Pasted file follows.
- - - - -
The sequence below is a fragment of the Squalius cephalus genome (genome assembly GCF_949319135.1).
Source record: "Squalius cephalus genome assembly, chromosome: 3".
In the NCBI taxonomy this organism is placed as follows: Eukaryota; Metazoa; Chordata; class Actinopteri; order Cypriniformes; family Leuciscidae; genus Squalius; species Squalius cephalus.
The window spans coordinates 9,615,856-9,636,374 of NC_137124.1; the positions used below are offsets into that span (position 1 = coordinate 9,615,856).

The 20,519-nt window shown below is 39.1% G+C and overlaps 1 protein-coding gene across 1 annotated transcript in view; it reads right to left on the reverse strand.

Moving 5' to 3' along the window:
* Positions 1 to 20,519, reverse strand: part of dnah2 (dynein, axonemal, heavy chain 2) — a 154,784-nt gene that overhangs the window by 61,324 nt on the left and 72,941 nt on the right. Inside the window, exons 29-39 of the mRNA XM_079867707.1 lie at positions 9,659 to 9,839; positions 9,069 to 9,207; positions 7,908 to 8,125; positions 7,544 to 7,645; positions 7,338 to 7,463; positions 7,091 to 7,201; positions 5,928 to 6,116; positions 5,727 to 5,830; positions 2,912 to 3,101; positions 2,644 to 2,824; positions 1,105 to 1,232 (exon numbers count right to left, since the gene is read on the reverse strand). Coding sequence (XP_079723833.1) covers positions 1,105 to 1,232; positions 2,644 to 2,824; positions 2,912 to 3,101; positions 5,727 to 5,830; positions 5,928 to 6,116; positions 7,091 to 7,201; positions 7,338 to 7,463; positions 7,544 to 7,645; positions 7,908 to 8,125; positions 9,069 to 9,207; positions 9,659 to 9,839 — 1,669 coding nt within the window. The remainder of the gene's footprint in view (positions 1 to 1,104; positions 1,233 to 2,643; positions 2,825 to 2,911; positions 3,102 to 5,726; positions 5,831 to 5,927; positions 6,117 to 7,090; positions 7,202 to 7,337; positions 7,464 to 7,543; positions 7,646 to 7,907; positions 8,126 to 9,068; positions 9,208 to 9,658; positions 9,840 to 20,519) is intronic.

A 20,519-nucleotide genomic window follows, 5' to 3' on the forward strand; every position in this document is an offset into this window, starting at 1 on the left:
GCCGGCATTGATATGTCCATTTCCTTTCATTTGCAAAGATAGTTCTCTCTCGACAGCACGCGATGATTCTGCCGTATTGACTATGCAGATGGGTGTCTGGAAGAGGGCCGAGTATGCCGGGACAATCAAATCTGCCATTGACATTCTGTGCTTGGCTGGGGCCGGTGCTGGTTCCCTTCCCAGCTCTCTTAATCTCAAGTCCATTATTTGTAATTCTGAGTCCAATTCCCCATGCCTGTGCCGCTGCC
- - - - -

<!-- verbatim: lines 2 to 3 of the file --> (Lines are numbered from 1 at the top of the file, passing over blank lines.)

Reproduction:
Source record: "Squalius cephalus genome assembly, chromosome: 3".
In the NCBI taxonomy this organism is placed as follows: Eukaryota; Metazoa; Chordata; class Actinopteri; order Cypriniformes; family Leuciscidae; genus Squalius; species Squalius cephalus.